Leaf economics fundamentals explained by optimality principles

Han Wang*, I. Colin Prentice, Ian J. Wright, David I. Warton, Shengchao Qiao, Xiangtao Xu, Jian Zhou, Kihachiro Kikuzawa, Nils Chrisitan Stenseth

*Corresponding author for this work

Research output: Contribution to journalArticlepeer-review

12 Citations (Scopus)
43 Downloads (Pure)


The life span of leaves increases with their mass per unit area (LMA). It is unclear why. Here, we show that this empirical generalization (the foundation of the worldwide leaf economics spectrum) is a consequence of natural selection, maximizing average net carbon gain over the leaf life cycle. Analyzing two large leaf trait datasets, we show that evergreen and deciduous species with diverse construction costs (assumed proportional to LMA) are selected by light, temperature, and growing-season length in different, but predictable, ways. We quantitatively explain the observed divergent latitudinal trends in evergreen and deciduous LMA and show how local distributions of LMA arise by selection under different environmental conditions acting on the species pool. These results illustrate how optimality principles can underpin a new theory for plant geography and terrestrial carbon dynamics.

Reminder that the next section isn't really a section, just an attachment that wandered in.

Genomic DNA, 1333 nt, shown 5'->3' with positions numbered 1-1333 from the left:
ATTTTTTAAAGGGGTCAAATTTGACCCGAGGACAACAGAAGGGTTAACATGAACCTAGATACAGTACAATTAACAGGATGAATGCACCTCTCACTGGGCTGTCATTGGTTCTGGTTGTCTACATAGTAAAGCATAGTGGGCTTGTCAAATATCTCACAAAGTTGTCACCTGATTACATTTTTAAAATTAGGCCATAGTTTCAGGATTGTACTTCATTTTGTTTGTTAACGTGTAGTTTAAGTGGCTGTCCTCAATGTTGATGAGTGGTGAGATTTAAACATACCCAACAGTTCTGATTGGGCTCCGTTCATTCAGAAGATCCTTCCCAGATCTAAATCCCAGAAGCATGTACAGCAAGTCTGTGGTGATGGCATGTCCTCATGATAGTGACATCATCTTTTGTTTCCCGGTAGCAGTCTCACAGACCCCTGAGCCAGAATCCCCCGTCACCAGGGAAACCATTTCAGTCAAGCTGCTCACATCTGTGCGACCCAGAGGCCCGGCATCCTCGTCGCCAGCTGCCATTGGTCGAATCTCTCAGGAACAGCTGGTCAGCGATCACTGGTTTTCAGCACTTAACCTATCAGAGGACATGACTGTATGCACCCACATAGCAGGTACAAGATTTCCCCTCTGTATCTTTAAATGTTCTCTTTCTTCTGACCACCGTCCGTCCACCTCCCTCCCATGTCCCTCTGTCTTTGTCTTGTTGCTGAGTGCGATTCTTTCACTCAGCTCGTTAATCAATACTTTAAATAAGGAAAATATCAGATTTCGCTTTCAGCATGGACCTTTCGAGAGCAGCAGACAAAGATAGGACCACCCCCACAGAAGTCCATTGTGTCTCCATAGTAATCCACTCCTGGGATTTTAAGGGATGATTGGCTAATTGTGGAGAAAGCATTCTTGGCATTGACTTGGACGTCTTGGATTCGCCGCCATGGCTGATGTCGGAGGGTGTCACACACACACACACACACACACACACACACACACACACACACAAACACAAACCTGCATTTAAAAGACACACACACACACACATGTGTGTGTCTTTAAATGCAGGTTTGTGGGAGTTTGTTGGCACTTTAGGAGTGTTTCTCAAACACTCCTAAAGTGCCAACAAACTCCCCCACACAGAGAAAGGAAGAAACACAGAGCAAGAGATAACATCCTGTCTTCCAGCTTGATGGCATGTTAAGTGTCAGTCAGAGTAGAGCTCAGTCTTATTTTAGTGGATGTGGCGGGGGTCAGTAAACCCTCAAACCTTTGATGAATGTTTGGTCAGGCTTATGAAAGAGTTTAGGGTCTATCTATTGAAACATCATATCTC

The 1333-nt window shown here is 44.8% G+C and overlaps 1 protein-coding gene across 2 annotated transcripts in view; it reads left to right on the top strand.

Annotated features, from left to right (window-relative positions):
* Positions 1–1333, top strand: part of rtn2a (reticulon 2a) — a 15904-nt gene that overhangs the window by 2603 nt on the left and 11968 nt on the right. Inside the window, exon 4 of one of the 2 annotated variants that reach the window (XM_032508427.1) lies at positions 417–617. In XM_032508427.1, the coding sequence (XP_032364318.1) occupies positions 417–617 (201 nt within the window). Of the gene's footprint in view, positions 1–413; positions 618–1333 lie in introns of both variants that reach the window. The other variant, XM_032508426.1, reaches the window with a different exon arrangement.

Original languageEnglish
Article numbereadd5667
Pages (from-to)1-10
Number of pages10
JournalScience Advances
Issue number3
Early online date18 Jan 2023
Publication statusPublished - 20 Jan 2023

Bibliographical note

Copyright the Author(s) 2023. Version archived for private and non-commercial use with the permission of the author/s and according to publisher conditions. For further rights please contact the publisher.


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